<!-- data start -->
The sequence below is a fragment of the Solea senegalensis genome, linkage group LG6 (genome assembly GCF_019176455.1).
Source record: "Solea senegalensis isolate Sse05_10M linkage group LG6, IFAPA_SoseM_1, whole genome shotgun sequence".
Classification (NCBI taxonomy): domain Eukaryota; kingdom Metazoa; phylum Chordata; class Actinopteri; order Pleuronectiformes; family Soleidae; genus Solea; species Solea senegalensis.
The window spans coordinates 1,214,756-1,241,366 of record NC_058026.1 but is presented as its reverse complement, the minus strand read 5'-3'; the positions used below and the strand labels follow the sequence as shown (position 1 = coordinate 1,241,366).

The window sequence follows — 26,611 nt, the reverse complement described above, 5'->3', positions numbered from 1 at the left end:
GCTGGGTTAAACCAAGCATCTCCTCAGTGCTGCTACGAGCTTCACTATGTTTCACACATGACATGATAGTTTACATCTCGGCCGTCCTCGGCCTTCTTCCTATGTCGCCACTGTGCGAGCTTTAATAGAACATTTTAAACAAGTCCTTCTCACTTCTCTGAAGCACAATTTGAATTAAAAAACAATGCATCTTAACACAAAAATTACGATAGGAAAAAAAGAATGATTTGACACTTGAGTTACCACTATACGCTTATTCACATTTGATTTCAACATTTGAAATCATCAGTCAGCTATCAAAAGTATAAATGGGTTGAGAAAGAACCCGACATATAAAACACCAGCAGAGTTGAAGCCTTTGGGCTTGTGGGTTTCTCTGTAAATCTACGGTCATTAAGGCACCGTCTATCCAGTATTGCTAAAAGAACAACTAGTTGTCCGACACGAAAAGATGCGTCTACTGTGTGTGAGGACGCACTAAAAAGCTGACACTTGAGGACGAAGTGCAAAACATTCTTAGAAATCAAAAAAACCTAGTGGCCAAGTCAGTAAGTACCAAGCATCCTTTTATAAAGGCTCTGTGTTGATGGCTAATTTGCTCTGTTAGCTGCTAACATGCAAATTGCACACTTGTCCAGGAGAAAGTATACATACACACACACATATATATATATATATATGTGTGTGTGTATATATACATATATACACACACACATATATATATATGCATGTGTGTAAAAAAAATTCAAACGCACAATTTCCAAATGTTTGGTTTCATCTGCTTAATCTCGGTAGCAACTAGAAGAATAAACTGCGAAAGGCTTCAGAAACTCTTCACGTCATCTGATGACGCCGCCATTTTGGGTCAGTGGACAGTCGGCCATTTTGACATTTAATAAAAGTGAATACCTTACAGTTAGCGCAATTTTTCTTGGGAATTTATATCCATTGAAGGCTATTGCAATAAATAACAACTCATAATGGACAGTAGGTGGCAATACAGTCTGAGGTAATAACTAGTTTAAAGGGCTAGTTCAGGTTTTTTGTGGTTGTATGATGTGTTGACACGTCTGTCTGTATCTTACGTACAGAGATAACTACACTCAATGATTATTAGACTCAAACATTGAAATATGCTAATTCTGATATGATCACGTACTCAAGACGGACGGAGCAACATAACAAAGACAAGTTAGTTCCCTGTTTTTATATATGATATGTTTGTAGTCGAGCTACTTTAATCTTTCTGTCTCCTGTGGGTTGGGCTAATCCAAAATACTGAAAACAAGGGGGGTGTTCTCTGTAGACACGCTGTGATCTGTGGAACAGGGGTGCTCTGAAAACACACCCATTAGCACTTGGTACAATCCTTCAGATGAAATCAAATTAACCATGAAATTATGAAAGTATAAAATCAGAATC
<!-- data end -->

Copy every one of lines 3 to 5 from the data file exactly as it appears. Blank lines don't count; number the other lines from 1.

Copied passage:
Classification (NCBI taxonomy): domain Eukaryota; kingdom Metazoa; phylum Chordata; class Actinopteri; order Pleuronectiformes; family Soleidae; genus Solea; species Solea senegalensis.
The window spans coordinates 1,214,756-1,241,366 of record NC_058026.1 but is presented as its reverse complement, the minus strand read 5'-3'; the positions used below and the strand labels follow the sequence as shown (position 1 = coordinate 1,241,366).

The window sequence follows — 26,611 nt, the reverse complement described above, 5'->3', positions numbered from 1 at the left end: